IV. Continuing Concerns:  

Under the current system, providers targeted through data-mining are likely to be saddled with extrapolated damages which can easily run into the millions of dollars, regardless of the fact that a large percentage of these providers are eventually exonerated (either fully or partially) when the case is heard by an Administrative Law Judge.

Health care providers subjected to an administrative audit (by a ZPIC, PSC or RAC), civil investigation (such as a review by the DOJ for possible False Claims Act liability), or criminal investigation (by DOJ or a State Medicaid Fraud Control Unit) should immediately contact your counsel.  Extreme care should be taken when making statements to Federal or State investigators.  Should the provider make a statement that is false or misleading, such comments could be used as the basis for bringing a separate cause of action.  Your legal counsel may choose to handle all contacts with the government.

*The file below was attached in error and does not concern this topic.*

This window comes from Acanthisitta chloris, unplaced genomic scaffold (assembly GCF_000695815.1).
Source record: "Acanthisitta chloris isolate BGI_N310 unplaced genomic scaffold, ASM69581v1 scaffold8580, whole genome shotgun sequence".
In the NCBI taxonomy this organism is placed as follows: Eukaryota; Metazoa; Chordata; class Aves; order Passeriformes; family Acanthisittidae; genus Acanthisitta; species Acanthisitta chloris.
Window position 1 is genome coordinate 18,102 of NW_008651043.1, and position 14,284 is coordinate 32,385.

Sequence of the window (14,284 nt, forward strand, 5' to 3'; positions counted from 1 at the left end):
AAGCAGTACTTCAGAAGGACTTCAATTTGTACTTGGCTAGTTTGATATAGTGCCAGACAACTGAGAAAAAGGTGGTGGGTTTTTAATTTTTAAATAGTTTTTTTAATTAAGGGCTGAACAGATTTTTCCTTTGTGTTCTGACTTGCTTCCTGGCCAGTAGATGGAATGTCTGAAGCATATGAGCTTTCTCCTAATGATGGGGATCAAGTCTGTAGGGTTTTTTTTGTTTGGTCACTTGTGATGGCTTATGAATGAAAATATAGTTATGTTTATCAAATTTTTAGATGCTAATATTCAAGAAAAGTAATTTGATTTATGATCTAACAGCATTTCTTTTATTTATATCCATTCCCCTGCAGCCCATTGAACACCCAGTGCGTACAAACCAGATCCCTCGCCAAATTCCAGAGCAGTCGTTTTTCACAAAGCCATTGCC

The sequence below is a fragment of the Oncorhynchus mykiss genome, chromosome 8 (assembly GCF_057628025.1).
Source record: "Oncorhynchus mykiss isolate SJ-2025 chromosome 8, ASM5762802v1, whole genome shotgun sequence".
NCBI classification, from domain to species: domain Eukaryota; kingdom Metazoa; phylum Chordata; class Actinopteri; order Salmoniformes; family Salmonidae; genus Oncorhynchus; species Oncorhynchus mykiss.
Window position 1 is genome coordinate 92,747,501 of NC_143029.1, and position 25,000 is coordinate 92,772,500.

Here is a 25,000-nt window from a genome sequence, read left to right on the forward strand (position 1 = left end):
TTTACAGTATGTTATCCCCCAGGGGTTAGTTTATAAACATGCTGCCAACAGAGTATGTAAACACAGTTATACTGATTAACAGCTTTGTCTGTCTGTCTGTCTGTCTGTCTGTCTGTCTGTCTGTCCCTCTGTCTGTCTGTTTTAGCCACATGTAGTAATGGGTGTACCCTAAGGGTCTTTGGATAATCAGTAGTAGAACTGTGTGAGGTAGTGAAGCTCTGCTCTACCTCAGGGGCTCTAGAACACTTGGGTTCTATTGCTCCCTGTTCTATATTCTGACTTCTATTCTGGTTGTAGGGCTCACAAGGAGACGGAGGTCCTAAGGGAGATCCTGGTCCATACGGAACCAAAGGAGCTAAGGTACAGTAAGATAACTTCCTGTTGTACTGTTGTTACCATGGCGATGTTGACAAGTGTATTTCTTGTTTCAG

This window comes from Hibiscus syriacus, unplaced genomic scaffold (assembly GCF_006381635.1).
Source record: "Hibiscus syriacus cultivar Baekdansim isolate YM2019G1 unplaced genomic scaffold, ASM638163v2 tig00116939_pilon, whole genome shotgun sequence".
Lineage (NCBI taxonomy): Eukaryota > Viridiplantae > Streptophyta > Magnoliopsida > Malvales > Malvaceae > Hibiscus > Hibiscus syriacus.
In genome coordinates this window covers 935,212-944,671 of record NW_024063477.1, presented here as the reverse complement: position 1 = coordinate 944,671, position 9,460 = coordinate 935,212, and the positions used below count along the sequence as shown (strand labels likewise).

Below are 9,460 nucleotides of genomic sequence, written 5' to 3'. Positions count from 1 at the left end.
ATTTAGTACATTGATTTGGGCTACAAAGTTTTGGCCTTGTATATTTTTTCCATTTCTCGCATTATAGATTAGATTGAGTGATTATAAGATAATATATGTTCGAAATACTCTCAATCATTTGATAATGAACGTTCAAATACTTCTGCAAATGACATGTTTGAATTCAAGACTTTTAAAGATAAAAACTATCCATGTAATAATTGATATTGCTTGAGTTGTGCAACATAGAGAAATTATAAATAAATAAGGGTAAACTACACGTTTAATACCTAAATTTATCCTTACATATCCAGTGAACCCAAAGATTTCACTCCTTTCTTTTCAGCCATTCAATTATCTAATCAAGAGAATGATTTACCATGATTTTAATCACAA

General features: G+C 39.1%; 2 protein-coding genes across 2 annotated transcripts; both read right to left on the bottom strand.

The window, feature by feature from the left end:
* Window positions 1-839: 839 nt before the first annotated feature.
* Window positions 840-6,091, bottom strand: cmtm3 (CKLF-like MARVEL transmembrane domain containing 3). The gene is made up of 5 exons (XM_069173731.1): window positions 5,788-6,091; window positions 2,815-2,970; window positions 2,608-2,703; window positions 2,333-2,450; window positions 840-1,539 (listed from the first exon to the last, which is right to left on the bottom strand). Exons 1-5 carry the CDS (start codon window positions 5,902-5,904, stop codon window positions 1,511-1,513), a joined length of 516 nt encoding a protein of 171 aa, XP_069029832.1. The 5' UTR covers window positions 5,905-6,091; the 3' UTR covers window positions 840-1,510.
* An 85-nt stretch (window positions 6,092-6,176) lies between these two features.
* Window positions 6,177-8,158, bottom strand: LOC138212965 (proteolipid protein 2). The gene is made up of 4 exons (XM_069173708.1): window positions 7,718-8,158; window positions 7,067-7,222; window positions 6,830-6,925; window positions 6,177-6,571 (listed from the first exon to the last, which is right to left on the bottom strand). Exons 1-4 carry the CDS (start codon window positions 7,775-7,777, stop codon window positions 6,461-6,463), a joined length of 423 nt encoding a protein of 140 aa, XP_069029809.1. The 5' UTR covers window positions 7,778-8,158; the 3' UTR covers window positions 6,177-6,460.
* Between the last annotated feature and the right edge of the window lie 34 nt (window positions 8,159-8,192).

Robert W. Liles HealthCare AttorneyRobert W. Liles, J.D., M.B.A., M.S., represents health care providers and suppliers around the country in connection with Medicare, Medicaid and private payor audits.  Robert serves as Managing Partner at the health law firm, Liles Parker, Attorneys & Counselors at Law.  Should you have questions regarding these issues, give Robert a call.  You may call 1 (800) 475-1906 for a free consultation.

Will Another Bounty Hunter Be Conducting Medicare Audits?

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Bounty Hunter

(March 25, 2010): Yesterday, the White House announced that President Obama intends to back additional bipartisan plans to stamp out waste in government-run medical programs for the elderly and needy.  The White House said this new effort, which is being called nothing more than another bounty hunter program by its critics, is intended to root out improper payments in the Medicare and Medicaid programs could double taxpayer savings over the next three years to at least $2 billion.